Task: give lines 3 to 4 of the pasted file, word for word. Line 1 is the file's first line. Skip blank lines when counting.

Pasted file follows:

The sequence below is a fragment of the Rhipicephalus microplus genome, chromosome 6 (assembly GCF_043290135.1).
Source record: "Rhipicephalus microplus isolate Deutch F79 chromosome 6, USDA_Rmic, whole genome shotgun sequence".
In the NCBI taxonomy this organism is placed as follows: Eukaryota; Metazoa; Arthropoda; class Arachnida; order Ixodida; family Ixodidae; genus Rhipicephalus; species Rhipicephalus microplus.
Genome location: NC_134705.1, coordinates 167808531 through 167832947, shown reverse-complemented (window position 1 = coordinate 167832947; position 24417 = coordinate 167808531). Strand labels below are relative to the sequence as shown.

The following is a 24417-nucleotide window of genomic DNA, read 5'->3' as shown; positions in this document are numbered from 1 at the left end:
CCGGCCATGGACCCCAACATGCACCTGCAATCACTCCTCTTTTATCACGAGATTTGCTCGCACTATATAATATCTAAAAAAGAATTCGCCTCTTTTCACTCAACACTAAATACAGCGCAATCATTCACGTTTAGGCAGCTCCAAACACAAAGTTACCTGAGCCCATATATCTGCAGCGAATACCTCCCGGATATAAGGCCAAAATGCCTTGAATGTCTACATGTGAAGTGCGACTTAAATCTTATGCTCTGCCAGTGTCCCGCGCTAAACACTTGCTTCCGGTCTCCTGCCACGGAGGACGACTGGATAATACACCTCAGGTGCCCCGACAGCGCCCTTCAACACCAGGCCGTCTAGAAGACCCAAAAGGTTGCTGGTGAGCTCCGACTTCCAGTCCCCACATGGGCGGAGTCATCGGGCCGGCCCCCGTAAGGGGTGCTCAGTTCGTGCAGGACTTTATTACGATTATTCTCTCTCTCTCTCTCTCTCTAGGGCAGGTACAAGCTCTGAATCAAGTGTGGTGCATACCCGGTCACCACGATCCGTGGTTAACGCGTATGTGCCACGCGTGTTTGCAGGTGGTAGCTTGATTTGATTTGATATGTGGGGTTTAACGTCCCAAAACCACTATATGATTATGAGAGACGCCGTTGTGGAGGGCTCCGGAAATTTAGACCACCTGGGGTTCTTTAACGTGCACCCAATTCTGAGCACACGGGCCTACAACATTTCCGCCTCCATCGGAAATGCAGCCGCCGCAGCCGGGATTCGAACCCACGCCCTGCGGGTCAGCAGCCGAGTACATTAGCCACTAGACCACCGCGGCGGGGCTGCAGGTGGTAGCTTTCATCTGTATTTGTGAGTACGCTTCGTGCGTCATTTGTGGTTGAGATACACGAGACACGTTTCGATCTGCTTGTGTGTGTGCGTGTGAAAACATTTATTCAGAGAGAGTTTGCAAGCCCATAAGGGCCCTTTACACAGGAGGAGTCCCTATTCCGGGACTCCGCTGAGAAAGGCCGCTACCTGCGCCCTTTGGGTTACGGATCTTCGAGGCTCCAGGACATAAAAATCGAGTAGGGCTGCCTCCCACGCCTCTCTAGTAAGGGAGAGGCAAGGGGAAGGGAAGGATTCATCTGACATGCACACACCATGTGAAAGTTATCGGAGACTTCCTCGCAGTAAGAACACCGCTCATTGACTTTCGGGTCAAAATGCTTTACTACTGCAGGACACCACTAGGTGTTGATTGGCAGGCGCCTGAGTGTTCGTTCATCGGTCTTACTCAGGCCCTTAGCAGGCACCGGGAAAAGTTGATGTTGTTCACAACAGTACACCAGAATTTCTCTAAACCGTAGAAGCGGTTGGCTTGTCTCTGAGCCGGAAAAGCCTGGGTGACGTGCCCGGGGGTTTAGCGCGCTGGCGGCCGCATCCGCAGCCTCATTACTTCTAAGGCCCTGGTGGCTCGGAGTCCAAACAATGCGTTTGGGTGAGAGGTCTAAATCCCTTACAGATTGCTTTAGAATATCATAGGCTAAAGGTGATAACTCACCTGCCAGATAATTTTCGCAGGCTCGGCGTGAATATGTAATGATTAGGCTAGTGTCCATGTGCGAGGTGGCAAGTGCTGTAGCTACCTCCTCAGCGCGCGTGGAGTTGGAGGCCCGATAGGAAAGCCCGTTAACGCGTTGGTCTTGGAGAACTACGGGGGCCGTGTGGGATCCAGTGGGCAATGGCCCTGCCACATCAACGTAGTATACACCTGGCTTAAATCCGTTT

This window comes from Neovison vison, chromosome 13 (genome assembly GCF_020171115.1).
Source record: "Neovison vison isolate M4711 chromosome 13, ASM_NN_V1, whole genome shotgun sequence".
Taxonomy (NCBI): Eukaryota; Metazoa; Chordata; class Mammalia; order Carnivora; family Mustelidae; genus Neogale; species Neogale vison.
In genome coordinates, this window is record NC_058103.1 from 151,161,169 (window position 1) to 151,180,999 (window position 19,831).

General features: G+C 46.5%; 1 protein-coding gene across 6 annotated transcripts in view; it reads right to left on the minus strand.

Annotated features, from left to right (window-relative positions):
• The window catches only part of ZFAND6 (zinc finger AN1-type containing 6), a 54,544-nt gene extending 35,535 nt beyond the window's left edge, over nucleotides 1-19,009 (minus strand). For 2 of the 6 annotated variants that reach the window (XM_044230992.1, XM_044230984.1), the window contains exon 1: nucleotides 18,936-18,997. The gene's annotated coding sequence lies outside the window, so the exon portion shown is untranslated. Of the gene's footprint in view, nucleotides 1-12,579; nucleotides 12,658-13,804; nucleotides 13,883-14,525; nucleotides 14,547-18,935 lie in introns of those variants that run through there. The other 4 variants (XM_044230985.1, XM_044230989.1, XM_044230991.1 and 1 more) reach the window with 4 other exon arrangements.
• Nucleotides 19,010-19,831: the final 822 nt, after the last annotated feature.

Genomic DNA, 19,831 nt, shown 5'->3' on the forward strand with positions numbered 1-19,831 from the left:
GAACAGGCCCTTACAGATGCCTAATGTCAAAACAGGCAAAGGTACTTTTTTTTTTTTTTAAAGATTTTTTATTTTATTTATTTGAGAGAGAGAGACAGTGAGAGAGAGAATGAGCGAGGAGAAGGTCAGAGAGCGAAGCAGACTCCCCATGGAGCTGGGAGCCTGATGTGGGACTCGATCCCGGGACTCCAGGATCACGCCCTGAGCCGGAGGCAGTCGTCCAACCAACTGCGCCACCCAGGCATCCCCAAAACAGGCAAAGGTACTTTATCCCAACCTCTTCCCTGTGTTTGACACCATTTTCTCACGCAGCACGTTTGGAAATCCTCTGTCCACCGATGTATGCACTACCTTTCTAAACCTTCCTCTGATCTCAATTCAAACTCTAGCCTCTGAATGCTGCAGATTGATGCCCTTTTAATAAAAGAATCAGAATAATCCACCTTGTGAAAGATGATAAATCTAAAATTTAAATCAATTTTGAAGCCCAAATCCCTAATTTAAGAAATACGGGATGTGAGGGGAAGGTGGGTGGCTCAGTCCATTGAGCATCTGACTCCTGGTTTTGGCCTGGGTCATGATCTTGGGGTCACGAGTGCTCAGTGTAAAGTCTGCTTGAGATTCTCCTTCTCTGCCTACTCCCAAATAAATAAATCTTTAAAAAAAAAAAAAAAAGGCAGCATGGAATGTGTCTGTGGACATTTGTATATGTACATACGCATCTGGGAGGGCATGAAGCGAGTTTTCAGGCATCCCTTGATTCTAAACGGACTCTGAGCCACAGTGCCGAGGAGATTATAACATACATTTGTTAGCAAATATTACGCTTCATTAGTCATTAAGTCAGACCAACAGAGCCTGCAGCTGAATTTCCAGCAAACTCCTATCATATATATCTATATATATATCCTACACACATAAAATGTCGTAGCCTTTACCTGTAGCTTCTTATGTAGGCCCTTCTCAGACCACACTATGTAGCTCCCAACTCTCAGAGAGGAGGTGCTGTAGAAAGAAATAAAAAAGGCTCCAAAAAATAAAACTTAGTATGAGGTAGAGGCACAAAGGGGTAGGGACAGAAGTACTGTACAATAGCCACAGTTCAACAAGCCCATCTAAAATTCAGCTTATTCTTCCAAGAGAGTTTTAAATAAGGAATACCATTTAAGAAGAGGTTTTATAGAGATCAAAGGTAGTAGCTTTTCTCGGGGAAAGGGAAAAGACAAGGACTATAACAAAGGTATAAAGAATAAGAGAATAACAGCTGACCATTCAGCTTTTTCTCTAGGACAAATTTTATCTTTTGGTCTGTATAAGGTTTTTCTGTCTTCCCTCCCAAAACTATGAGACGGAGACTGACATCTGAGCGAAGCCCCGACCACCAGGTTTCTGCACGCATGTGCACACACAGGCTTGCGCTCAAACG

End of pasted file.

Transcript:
In the NCBI taxonomy this organism is placed as follows: Eukaryota; Metazoa; Arthropoda; class Arachnida; order Ixodida; family Ixodidae; genus Rhipicephalus; species Rhipicephalus microplus.
Genome location: NC_134705.1, coordinates 167808531 through 167832947, shown reverse-complemented (window position 1 = coordinate 167832947; position 24417 = coordinate 167808531). Strand labels below are relative to the sequence as shown.